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Echoes of spies, martyrs reverberate in old lanes
From:Shanghai Daily  |  2021-05-08 04:29

SHANYIN Road in Hongkou District is narrow, winding and mostly quiet. It bears the history of Shanghai’s political left a century ago.

The area was once home to many influential left-wing writers, including Lu Xun (1881-1936) and Bing Xin (1900-99). Its lanes brim with old tales of spies and martyrs.

Longtang, or “old lanes,” along the road, are of distinctly different styles. On the eastern side, red-brick townhouses line Hengfengli and Hengshengli lanes, while on the western side, pale blue stucco houses fill an area of blocks called Qian’aili.

A restoration under way for more than six months in Hengfengli is nearing completion. It is designed to strengthen the century-old houses, add kitchens and bathrooms to some and restore façades to their original look.

Hengfengli and neighboring Hengshengli residents might know why early 20th century writers favored Shanyin Road. It was once a lower-rent area than downtown but fell short of being shabby.

In fact, living conditions there were quite comfortable. The houses were built with flush toilets, an uncommon amenity at the time.

A pleasant environment remains. The lanes are full of greenery that contrasts nicely with the red-brick walls. The lanes are free of the litter and other detritus frequently found along other old lanes in the city.

Some of the houses have been modified into cafes or small shops, and flowers pots decorate home balconies.

On the façade of No. 90 in Hengfengli, three plates on the gate tell us that the house was once home to the Jiangsu Provincial Committee of the Communist Party of China, as well as the central Party school.

Today, the residence is home to a family obviously cautious about strange people lurking around outside, hoping for a peek beyond the gate.

The Party school was established here in 1926. A year later, the then ruling Kuomintang government initiated a purge against members of the Communist Party of China. Four Party members were arrested by authorities in the house at No. 90.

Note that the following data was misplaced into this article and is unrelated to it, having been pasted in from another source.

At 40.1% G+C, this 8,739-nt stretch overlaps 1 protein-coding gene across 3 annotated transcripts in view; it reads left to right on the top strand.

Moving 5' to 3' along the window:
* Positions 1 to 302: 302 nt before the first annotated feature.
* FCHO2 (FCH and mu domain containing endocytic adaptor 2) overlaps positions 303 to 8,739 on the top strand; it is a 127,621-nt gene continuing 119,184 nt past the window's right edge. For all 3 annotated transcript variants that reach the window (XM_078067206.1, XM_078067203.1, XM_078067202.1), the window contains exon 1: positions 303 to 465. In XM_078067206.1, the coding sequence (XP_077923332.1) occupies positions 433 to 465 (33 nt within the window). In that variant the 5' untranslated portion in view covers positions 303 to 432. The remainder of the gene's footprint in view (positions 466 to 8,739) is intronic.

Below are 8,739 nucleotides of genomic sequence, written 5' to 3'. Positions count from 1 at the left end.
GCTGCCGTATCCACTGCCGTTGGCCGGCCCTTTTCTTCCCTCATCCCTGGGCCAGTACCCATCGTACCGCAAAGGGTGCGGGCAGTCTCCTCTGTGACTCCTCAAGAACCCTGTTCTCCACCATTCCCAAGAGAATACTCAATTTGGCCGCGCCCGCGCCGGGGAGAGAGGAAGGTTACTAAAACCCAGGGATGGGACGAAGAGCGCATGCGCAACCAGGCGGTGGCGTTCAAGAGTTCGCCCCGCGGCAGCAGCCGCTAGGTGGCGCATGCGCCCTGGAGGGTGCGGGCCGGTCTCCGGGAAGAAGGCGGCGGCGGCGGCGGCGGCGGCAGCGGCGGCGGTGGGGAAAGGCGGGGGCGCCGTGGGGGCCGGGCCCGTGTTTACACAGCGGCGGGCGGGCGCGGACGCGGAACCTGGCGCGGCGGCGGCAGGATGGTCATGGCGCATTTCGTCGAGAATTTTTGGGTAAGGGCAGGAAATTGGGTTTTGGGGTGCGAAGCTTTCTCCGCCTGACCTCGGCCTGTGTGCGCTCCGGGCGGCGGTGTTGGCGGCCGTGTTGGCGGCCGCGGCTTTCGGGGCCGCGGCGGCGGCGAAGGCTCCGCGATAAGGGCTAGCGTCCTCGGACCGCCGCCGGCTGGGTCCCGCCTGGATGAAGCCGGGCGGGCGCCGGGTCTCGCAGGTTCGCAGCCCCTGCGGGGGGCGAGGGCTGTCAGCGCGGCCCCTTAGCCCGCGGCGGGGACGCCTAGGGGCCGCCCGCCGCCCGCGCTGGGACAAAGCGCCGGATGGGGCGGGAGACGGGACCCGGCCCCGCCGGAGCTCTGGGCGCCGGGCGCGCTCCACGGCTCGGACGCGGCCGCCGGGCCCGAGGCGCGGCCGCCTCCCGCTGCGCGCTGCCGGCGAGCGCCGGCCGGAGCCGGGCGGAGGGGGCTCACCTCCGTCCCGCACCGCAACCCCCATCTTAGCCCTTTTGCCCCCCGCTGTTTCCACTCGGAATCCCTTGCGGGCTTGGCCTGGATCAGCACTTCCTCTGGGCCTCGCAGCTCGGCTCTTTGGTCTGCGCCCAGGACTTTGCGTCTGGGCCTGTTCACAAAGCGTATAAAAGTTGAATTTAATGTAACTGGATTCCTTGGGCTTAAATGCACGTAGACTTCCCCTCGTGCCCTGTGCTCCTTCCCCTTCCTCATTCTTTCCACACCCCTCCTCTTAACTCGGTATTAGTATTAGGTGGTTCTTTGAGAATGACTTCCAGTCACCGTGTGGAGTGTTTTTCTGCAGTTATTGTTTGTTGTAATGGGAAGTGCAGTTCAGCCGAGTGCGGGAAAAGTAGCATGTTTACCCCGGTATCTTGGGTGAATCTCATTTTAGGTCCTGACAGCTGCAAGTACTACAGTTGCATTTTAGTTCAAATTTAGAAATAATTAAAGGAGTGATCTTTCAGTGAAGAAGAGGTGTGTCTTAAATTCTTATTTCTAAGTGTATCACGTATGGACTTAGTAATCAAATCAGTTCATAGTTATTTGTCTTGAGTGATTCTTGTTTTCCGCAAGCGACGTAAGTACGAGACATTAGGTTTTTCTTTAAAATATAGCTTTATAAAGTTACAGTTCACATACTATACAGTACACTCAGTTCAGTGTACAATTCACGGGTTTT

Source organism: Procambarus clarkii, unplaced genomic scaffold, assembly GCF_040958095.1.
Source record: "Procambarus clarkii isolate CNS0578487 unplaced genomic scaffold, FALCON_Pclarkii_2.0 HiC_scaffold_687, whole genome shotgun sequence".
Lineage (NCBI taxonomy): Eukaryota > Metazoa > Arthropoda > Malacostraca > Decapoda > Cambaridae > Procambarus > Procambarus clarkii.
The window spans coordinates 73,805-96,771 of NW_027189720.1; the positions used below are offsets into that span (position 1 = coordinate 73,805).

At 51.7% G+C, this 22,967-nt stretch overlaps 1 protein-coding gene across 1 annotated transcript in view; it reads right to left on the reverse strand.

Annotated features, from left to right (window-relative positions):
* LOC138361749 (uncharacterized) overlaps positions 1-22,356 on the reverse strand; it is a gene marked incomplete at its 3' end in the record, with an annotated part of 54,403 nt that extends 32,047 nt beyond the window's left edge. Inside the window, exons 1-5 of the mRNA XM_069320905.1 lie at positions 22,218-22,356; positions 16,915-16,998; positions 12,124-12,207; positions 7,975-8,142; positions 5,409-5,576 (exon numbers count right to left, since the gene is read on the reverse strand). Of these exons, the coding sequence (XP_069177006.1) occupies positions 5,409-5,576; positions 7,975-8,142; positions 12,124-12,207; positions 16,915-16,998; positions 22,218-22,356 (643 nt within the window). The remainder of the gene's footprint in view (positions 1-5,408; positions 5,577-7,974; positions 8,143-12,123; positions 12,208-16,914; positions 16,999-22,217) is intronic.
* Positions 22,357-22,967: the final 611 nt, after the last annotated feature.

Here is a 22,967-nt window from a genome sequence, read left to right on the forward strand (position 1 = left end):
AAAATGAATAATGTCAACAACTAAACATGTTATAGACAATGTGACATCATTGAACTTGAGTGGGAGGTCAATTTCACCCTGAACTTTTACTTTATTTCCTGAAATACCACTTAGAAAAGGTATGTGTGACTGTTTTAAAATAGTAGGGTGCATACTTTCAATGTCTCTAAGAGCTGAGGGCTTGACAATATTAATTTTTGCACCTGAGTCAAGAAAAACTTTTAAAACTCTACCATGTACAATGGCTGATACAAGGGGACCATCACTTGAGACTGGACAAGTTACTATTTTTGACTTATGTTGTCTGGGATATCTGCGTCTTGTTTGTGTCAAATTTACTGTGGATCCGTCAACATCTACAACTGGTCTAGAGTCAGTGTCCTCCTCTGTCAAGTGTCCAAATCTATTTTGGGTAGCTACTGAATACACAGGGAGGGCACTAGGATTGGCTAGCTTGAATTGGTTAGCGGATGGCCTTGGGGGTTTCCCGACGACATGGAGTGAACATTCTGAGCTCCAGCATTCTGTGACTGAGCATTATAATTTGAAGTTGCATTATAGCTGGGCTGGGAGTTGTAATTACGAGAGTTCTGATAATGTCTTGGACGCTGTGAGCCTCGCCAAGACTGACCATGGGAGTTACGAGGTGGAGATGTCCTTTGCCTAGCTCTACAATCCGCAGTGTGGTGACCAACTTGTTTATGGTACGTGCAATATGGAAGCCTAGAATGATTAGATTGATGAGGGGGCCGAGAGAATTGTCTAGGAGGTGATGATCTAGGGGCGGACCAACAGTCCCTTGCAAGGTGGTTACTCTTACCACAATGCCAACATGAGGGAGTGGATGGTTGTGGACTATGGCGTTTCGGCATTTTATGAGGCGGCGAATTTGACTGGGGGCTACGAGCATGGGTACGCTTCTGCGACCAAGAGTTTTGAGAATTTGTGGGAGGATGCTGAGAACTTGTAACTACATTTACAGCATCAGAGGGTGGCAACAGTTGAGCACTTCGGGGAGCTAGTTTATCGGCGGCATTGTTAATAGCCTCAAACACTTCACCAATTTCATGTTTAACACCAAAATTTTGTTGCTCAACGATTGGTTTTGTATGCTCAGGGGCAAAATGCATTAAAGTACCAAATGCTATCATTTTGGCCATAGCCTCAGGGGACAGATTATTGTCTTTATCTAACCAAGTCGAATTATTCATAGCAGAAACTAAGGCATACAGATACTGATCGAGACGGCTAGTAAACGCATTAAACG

Zhao Shiyan, secretary of the Jiangsu committee, was later arrested at his home on nearby Duolun Road and executed a month later. He was 26 years old.

Xia Zhixu, Zhao’s wife, later wrote in a memoir about the last time she saw her husband. “It was raining, and when the Kuomintang agents broke into our house for a raid, comrade Shiyan was not home,” she wrote.

“We had left a flower pot on the balcony as a signal of danger, and my mother managed to push the pot out to the ground. However, Shiyan failed to notice the broken pot because of the downpour and still returned to the house. I still remember how he looked back at me and my mother as he was escorted down the stairs.”

Many other notables of the era left their marks in Hengfengli and Hengshengli.

Writer and historian Guo Moruo once ran a bookstore and publishing house at No. 77 in Hengfengli. Three other writers and translators, Fang Guangtao, Hu Yuzhi and Zhang Kebiao, shared a three-story house in Hengshengli.

On the opposite side of Shanyin Road, in Qian’aili and its extensions Songyun Villas and Liuqing Villas, there are more Japanese-style homes that once housed Japanese businessmen and military officials.

The name Qian’ai itself has the quite romantic translation of “a thousand loves.” It is said the name is actually a homophone of the word for “cherry” in Shanghai dialect because so many cherry trees were planted when the lane was built.

Today the area is covered with trees and artistic graffiti on some façades. There is still a romantic feel.

Some of the lane’s old tales, however, are more thrillers than romances.

No. 28 of Liuqing Villas was once home to Tsutomu Nakanishi, a Japanese agent who worked with the Communist Party during World War II. Later arrested by the Japanese army, he was twice sentenced to death and twice escaped that fate.

Nakanishi organized a team of Chinese agents to collect intelligence for the Party. His activities seldom drew attention because the agents he recruited were part of a “special investigative” team working for the South Manchuria Railways Co, a Japanese intelligence front in China.

Nakanishi persuaded his superiors to let him form the team by arguing that “Chinese know best about Chinese.”

Nakanishi usually wrote intelligence the team gleaned on a tiny piece of paper, rolled it into a cigarette and gave it to an agent who passed it on to the Communist base in Yan’an.

A comrade, Japanese journalist Hotsumi Ozaki, lived in a nearby Shanyin Road lane, which looks quite shabby today. Ozaki was responsible for passing intelligence to the Soviet Union. He was arrested and hung in 1944.

Today’s lane residents no longer worry about spies and intrigue lurking about. They can focus on modern problems, like an uncertain work promotion or a marriage in the throes of breakup.

The past is in the past, but it always leaves some indelible imprint.